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Challenge: Keeping Your Cool

My conversation with God: "You're a trainwreck on a track to nowhere."

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"Look at the mess you made!"

I must bark, in an extremely agitated state, this judgy, on-my-high-horse remark at my children at least once a day.


That's embarrassing to admit.

It could be spilled milk, crumbs, bubbles, paint, freakin' slime or yep, even boogers; who knows -- all bets are off.

On any given day, one of the those is the reason Mommy Monster makes her appearance and condemns one (or all) of the children for acting a fool, making mistakes and creating messes.

But, more recently, I've been wondering if God ever looks down at me, with a slight stink eye, and irritatingly thinks,

"Look at the mess YOU made."

"Do you see your house?

Your homes' inhabitants are operating under your command, so their mess is really your mess, isn't it?

Do you see your life?

You're a trainwreck on a track to nowhere. You are so all over the place that even I, with all my almighty power, struggle to keep up with you.

Do you see your marriage?

Talk about messy! There is seemingly nothing orderly and consistent about how the two of you love and support each other.

I'll say it again -- look at the mess YOU made!

Okay, that was a bit of a dramatic and incorrect reenactment of how my conversation with the Big Dude would go, but I do feel that He probably does look down and think that I'm making quite the mess down here.

But, my mess, I think it leaves Him feeling far from peeved.

I think His recognition of my mess is not draped in disgust, judgment, annoyance, exasperation or anger; not in the least.

That's merely my nonsensical and critical inner dialogue.

The truth is, that I hope (and think) that God looks down at my crazy, messy, imperfect life, inside of my crazy, messy, imperfect home, with my crazy, extremely messy, imperfect children being loved and lead by two crazy, flawed and messy-brained adults who are still crazily in love despite each other's imperfections and the stress caused by living in a crazy, imperfect world (phew, that's a mouthful) and thinks:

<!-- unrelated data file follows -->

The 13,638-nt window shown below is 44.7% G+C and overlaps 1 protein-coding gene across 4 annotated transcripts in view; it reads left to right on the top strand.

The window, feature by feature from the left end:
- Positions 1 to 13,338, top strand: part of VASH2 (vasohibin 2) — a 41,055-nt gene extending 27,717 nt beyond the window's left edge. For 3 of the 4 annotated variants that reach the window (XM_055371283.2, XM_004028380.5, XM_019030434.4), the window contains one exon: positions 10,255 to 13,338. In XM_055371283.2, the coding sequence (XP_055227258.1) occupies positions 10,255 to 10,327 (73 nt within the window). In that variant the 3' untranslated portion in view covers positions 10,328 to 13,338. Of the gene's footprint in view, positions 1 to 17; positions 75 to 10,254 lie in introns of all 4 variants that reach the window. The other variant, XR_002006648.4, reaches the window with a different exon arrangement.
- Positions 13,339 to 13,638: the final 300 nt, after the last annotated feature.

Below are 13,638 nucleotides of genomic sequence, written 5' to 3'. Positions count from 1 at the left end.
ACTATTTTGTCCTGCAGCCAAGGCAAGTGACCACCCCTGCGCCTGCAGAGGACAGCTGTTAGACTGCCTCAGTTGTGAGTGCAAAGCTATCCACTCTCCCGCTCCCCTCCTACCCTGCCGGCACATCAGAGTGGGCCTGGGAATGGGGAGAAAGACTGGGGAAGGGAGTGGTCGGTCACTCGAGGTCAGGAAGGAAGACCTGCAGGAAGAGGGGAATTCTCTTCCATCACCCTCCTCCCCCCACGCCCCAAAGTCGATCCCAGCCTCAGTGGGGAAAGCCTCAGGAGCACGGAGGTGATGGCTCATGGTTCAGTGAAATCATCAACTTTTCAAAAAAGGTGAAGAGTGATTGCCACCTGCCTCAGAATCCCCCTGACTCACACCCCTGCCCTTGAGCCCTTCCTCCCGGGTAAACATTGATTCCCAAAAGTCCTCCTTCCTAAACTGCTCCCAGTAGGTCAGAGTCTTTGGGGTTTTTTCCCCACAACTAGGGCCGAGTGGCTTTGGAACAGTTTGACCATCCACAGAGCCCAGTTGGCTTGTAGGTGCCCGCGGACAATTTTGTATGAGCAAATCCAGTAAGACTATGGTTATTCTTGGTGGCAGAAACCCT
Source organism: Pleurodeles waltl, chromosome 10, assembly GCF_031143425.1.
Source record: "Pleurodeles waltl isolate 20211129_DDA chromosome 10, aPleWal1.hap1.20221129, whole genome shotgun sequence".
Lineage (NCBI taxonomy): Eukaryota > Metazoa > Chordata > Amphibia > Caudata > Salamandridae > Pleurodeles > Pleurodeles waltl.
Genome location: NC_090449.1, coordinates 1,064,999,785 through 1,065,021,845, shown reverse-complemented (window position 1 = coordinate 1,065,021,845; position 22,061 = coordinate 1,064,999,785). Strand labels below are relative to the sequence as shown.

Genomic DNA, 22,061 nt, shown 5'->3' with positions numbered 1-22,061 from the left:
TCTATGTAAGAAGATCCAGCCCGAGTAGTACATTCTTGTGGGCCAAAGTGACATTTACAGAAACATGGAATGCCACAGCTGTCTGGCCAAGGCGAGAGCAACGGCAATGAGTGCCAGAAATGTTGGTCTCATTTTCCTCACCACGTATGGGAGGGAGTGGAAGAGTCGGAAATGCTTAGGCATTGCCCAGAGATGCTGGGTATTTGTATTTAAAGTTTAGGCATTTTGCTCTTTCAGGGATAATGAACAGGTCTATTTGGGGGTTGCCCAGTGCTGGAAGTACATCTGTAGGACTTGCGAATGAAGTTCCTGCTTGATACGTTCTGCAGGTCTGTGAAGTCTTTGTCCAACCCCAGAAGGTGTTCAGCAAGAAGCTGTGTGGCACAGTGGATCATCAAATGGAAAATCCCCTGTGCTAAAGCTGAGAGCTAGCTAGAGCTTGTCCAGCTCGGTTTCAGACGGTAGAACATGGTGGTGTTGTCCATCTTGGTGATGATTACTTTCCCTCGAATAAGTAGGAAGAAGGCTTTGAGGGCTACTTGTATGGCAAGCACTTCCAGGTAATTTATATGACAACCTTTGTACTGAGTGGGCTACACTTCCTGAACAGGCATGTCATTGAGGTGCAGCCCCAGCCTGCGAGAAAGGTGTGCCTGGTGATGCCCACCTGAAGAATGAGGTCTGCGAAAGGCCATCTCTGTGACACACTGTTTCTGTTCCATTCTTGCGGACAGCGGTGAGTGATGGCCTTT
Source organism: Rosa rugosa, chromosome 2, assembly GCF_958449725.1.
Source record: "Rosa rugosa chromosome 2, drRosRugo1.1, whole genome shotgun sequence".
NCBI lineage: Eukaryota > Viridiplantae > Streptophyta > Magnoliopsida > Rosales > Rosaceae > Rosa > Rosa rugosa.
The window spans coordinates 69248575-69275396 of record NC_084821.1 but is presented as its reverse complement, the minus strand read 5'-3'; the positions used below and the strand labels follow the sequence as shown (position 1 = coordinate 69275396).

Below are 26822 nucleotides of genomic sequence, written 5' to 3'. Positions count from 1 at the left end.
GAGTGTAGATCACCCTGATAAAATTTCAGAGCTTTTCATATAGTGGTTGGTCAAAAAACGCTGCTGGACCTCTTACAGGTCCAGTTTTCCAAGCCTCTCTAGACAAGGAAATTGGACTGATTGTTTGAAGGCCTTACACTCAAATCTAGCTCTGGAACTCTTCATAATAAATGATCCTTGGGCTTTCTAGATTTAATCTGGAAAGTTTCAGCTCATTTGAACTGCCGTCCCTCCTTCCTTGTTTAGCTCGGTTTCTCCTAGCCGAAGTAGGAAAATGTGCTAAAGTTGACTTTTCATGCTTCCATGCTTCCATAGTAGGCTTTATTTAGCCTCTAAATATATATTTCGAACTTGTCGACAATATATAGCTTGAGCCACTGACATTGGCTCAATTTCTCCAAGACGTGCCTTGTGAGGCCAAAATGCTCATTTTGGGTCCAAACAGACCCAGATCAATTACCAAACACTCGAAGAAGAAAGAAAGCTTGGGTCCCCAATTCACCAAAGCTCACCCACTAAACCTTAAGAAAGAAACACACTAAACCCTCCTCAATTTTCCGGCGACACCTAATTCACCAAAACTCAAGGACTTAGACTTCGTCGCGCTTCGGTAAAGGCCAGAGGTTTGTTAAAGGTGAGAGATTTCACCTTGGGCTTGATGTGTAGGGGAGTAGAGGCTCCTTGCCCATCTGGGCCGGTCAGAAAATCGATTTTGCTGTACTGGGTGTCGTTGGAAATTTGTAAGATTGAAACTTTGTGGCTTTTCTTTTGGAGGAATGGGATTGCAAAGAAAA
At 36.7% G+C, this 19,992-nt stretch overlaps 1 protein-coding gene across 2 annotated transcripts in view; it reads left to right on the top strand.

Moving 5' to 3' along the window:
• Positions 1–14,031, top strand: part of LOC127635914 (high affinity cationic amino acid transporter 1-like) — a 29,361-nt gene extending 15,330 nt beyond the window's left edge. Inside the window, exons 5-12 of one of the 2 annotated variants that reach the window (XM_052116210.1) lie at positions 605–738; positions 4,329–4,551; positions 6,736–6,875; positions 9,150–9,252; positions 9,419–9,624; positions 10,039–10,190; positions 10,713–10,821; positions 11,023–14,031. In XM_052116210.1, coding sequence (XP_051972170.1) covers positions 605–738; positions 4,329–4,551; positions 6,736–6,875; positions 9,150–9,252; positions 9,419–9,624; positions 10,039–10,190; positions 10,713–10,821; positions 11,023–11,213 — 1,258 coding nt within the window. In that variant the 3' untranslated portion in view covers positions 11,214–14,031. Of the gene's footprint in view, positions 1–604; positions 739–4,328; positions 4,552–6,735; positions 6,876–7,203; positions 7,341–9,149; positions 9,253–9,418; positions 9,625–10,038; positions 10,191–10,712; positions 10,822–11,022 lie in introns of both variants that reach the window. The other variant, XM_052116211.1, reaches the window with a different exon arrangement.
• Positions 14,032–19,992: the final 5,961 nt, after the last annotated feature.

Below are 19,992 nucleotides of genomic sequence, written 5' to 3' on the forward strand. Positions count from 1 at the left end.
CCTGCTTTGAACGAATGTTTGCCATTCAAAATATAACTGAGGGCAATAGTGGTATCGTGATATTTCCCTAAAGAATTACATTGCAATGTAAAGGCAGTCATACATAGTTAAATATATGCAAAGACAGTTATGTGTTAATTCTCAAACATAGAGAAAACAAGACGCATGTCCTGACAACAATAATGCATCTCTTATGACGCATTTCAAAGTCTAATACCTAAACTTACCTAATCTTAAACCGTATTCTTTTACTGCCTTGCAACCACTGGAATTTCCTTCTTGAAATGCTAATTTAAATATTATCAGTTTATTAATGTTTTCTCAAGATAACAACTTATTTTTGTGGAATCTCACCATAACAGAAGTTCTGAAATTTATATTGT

"Look at the mess you made, Mama!"

"Look at your glorious, crazy, imperfect, messy life!"

It's so beautiful to see life, love and learning in action, and when I look down on you and yours -- in your joy-filled, ridiculously noisy home, and watch each of you every day making and learning from mistakes, and continuously putting in the effort to grow into the people I created you to be -- I see a life that's being lived right.

"Look at those glorious, crazy, imperfect, messy children!"

It is so fulfilling to see such depth of human exertion, affection, support, encouragement, and love bouncing back and forth between you and them and between the siblings. I see people that are unknowingly changing the world by changing each other for the better.

"Look at that glorious, crazy, imperfect, messy-brained couple!"

It is so inspiring to see two people facing individual and joint challenges, and both unabashedly work on themselves and their partnership despite an everpresent lack of time.

"Look at that glorious, crazy, imperfect, messy house!"

It's heartwarming to see a home jam-packed with so much freakin' love it's practically bursting out the front door, the kitchen sink and of course, the laundry room.

So, you see, I've kind of been nitwit.

Probably not the term God would use to describe me or any other mother -- who may raise her voice, lack patience, and far too easily feel frustrated over messes -- but since he holds me (and each of us) on a higher pedestal than we hold ourselves, I'll stick with that uncomplimentary description of myself.


Because I've really been getting it all wrong.

But, not anymore.

Today, and from here on out, I choose to look at my family's messes the way that God looks at me and mine -- like mini-masterpieces all fitting together like a puzzle to create the most fantastic, imperfect, beautifully-flawed image of a strong, loving woman and man doing a flippin' fantastic job at the challenging task that is raising happiness and three kids.

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